Last 4 July, the fourth webinar of Working Group 2 on “Sustainable use of natural resources” took place to share some of the results of the measures tested within the PLASTICBUSTERs MPAs project to prevent and mitigate marine litter.
The webinar was introduced by Jordi Juarez, Project Officer at the CPMR Intermediterranean Commission, who presented the Mediterranean Biodiversity Protection Community project together with the Working Group 2 Technical Paper and the main project outputs - the declaration for an ecosystem-based approach and the Knowledge Platform on biodiversity protection and management in the Mediterranean, which gathers all the resources available coming from the projects in an integrated way.
In the first session, moderated by Luca Santarossa (CPMR consultant), Thomais Vlachogianni from MIO-ECSDE gave an overview of PLASTICBUSTERS MPAs project. For the first time, a project made an overall state-of-play of the situation of macro litter and microliter (beaches, sea surfaces and seafloors) to have a harmonized diagnosis of the problem and reliable data. This comprehensive diagnosis of the marine litter problem made possible tailor-made actions on the ground.
Thomais recalled that plastic should not be seen as the enemy as it is part of our daily life, but it is necessary to reduce its use and recycle it, within a circular economy (source, manufacture, distribution, consumption, and recovery). The project also focused on some misconceptions about the Mediterranean basin and plastic. For instance, substituting ‘conventional’ plastics with biobased plastics is merely a distraction to the marine litter issue, it only shifts the problem to another material without solving it.
Different prevention and mitigation measures were tested in 10 Mediterranean MPAs with engaging results such as:
- Setting up a SUPs free network coastal food and beverage outlet in Strunjan Landscape Park MPA with 400 stakeholders engaged.
- Establishing an ALDFG scheme to tackle fisheries and aquaculture litter in Thermaikos Gulf Protected Areas that helped in the recovery and recycling of 22 tons of derelict mussels’ nets.
- Setting up a reusable cup delivery system for 14 beach bars and 10 festivals in Ebro Delta Natural (to be replicated this summer 2022).
However, some challenges were found to implement them. For the first measure, it was difficult to identify low-cost proper alternatives with high environmental performance, find the proper timing for the implementation (due to the seasonality of beach bars) and convince the business owners to make the change; For the second one, logistics related to collection, storage and transportation as well as a conflict of interest among different stakeholders; And challenges for the last one included selecting the right cup and assessing the environmental performance of the overall measure.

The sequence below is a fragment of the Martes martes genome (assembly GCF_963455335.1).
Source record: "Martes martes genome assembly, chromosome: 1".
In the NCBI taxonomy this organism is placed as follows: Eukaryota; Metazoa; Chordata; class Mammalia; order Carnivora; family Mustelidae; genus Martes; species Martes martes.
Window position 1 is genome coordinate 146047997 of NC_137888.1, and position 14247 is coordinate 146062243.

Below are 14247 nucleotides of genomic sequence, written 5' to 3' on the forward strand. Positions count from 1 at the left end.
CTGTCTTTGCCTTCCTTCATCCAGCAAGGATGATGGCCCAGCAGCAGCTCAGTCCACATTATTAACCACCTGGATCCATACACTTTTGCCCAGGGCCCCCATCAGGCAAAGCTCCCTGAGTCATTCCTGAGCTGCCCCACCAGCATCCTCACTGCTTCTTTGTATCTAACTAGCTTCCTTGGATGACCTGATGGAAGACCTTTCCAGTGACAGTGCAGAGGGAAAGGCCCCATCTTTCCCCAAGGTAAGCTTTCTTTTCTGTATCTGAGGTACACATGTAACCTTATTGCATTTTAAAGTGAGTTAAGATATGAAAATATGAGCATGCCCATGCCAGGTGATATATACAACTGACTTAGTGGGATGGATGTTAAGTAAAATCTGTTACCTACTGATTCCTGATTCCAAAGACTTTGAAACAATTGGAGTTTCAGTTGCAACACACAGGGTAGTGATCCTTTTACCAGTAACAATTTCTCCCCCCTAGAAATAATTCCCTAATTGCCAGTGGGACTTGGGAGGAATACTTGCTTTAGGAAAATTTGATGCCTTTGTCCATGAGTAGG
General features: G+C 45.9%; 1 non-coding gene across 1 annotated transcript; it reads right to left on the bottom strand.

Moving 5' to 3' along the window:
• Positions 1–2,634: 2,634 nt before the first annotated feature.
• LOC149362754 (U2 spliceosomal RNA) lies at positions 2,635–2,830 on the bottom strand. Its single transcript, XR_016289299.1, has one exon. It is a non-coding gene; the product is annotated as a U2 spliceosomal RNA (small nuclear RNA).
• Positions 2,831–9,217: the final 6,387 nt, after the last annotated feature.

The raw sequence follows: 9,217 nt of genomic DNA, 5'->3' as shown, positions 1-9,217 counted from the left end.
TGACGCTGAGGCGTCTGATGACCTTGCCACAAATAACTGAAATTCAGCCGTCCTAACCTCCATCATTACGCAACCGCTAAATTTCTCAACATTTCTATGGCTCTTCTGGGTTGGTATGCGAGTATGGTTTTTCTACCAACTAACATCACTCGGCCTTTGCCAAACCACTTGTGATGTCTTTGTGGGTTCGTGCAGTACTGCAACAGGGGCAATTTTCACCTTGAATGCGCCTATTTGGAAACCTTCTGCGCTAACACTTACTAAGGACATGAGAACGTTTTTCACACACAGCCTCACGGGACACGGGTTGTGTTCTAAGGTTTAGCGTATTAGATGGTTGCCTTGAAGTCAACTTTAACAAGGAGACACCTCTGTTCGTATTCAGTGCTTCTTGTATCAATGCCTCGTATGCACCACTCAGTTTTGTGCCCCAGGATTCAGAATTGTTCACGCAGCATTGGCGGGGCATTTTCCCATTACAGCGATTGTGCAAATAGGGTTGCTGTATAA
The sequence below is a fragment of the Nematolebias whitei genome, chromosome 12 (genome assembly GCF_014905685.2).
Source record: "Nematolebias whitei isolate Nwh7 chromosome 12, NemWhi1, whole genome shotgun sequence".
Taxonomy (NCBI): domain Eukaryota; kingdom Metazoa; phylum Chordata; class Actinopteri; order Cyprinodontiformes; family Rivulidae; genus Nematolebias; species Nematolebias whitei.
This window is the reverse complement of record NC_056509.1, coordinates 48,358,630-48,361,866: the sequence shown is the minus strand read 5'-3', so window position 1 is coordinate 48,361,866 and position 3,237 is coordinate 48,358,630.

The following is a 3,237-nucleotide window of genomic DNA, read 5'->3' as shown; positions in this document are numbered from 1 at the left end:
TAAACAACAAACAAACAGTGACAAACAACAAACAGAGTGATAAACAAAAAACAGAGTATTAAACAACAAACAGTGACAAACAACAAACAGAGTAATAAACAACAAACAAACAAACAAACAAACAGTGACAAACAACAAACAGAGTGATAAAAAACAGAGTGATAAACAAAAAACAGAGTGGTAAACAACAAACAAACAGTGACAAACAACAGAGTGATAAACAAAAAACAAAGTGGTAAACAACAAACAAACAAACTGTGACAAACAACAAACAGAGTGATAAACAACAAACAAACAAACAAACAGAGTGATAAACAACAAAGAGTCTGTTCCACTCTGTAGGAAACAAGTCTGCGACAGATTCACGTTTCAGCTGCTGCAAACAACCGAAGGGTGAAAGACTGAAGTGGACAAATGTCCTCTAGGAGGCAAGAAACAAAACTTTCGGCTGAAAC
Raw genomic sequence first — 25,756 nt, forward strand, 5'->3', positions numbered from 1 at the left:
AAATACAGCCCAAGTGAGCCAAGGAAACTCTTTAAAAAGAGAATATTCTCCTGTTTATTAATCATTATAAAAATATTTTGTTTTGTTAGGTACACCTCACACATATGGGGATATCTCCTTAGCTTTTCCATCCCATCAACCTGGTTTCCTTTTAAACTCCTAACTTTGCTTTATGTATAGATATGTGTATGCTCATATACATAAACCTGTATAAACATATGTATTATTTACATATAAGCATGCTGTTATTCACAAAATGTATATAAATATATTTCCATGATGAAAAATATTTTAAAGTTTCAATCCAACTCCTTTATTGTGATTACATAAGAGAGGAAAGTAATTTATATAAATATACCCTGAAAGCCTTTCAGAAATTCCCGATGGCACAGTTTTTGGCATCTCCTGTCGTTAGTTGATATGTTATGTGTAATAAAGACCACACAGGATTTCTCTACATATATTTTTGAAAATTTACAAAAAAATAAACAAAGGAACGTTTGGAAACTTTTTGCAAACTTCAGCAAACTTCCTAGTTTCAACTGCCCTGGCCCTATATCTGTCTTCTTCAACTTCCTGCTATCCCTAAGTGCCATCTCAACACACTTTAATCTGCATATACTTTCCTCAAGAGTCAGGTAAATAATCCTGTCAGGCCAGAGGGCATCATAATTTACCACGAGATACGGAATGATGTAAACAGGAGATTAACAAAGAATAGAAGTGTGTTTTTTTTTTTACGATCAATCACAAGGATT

All in all, one of the greatest challenges is to turn science into policy and actions with feasible and effective solutions, participatory decision-making, bottom-up approaches, coordinated multilevel actions and social innovations for a paradigm shift in the way we produce and consume.
The following intervention was outlined by Christos Ioakeimidis (coordinating unit for the Mediterranean action plan UNEP/MAP). He gave some insights by presenting its strengths and its aspects to be improved. He particularly appreciated the evidence based and tailored approach tested in different settings and its correspondence to the policy priorities. He also highlighted the feasibility of measures with relatively low cost that don’t require a high level of skills, the high replication, transferring and scalability potential as well as the inclusivity of all stakeholders (i.e., beach bars).
He encouraged to assess the environmental and economic impact and implications of the measures in a more comprehensive way to see where further improvements can be made to enhance their effectiveness, develop a comprehensive inventory of appropriate alternatives for SUPs and seek new/creative/engaging ways for all different stakeholder groups (i.e., fishermen, industries...)
The workshop’s last part collected some feedback from the audience. A question on how many actors were engaged in the different pilots came up. Thomais stressed that numbers per se are not important, the focus should be put in the long-term commitment and the sustainability of the measure. Also, participants asked about the main difficulties in engaging the economic actors of the seaside. The main difficulties are given by the fact that usually they have little economic dimension, they work only in the summer season, and they do not invest a lot in staff training; but those who accepted to test project’s measures detected a significant appreciation by the customers.
An exciting and deep discussion, to be continued in the next webinar July 12, 2022, dealing with the tourist use of beaches and Posidonia Oceanica conservation.
You can find below the webinar’s visual report with key messages and the agenda.
For further information about the webinar or the Working Group 2, please contact email@example.com